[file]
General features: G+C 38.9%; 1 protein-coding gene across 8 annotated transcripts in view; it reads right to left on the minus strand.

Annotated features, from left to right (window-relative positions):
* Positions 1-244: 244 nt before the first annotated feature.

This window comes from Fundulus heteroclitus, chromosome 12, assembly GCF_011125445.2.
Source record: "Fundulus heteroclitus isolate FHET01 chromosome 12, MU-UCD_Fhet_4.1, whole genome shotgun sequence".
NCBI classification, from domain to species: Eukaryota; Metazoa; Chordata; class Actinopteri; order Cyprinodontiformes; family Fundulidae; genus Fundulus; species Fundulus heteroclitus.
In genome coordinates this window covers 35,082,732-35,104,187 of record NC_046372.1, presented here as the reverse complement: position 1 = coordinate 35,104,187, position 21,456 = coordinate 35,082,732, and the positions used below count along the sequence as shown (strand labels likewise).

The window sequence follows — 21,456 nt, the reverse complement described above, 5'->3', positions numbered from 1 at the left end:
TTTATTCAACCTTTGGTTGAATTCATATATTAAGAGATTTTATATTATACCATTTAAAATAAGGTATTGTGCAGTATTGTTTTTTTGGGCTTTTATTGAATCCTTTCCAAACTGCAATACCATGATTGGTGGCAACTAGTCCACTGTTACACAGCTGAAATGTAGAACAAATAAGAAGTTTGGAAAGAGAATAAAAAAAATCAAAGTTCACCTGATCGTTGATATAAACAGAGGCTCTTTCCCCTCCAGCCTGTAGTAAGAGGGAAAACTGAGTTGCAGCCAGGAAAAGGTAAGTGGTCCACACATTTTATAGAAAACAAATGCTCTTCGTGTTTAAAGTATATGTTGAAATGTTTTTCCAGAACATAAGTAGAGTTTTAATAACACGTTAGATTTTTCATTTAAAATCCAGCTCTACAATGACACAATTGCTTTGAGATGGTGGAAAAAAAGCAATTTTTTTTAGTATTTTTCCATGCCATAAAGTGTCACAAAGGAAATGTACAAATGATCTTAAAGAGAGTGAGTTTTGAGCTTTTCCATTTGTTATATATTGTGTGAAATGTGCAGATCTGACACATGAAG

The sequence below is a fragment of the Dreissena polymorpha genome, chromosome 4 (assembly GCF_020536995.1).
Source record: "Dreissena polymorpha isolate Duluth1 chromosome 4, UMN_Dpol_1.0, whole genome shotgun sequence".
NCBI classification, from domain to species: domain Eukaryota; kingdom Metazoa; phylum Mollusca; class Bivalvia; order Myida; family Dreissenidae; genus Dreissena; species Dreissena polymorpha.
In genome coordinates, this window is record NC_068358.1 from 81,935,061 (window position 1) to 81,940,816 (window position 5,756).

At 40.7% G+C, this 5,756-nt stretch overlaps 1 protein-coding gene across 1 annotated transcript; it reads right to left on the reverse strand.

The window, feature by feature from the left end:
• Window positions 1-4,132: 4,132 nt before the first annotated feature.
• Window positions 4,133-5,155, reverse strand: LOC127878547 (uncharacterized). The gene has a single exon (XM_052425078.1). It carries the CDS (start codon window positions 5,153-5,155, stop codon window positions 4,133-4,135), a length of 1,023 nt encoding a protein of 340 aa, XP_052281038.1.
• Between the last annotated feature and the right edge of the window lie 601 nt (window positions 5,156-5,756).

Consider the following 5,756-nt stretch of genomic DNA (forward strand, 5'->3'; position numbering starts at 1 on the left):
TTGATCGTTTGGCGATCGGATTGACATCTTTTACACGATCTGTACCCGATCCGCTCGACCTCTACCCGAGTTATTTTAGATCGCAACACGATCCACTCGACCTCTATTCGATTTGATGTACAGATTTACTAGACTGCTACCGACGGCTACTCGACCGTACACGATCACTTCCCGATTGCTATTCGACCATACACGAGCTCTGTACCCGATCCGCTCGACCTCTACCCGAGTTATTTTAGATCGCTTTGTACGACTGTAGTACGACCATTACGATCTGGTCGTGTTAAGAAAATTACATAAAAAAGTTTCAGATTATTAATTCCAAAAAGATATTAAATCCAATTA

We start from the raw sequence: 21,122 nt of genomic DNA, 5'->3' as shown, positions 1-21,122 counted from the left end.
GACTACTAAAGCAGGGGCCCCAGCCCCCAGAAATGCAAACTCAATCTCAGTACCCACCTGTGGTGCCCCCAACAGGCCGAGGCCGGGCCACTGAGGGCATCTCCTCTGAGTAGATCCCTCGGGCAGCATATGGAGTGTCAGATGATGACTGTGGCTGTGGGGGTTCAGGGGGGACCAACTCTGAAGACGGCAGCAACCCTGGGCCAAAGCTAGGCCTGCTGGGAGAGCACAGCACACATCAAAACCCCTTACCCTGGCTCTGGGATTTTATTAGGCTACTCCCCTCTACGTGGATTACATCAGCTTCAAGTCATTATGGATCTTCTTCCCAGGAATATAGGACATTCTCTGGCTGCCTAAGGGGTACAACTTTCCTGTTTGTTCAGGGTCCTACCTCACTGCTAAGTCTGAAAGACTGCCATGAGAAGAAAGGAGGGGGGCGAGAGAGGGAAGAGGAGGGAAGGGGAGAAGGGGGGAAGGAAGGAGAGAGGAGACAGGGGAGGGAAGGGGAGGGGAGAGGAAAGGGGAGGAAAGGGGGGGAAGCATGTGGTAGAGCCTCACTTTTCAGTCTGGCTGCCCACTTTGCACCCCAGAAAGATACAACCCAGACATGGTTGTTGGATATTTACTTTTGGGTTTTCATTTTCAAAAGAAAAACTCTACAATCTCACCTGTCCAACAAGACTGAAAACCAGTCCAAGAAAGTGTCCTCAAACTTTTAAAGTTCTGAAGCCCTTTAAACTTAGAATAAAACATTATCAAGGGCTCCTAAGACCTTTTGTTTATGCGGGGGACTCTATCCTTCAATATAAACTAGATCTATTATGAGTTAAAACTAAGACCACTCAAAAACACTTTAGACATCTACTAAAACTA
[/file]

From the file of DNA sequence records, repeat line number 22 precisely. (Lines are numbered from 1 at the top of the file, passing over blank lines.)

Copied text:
GACTACTAAAGCAGGGGCCCCAGCCCCCAGAAATGCAAACTCAATCTCAGTACCCACCTGTGGTGCCCCCAACAGGCCGAGGCCGGGCCACTGAGGGCATCTCCTCTGAGTAGATCCCTCGGGCAGCATATGGAGTGTCAGATGATGACTGTGGCTGTGGGGGTTCAGGGGGGACCAACTCTGAAGACGGCAGCAACCCTGGGCCAAAGCTAGGCCTGCTGGGAGAGCACAGCACACATCAAAACCCCTTACCCTGGCTCTGGGATTTTATTAGGCTACTCCCCTCTACGTGGATTACATCAGCTTCAAGTCATTATGGATCTTCTTCCCAGGAATATAGGACATTCTCTGGCTGCCTAAGGGGTACAACTTTCCTGTTTGTTCAGGGTCCTACCTCACTGCTAAGTCTGAAAGACTGCCATGAGAAGAAAGGAGGGGGGCGAGAGAGGGAAGAGGAGGGAAGGGGAGAAGGGGGGAAGGAAGGAGAGAGGAGACAGGGGAGGGAAGGGGAGGGGAGAGGAAAGGGGAGGAAAGGGGGGGAAGCATGTGGTAGAGCCTCACTTTTCAGTCTGGCTGCCCACTTTGCACCCCAGAAAGATACAACCCAGACATGGTTGTTGGATATTTACTTTTGGGTTTTCATTTTCAAAAGAAAAACTCTACAATCTCACCTGTCCAACAAGACTGAAAACCAGTCCAAGAAAGTGTCCTCAAACTTTTAAAGTTCTGAAGCCCTTTAAACTTAGAATAAAACATTATCAAGGGCTCCTAAGACCTTTTGTTTATGCGGGGGACTCTATCCTTCAATATAAACTAGATCTATTATGAGTTAAAACTAAGACCACTCAAAAACACTTTAGACATCTACTAAAACTA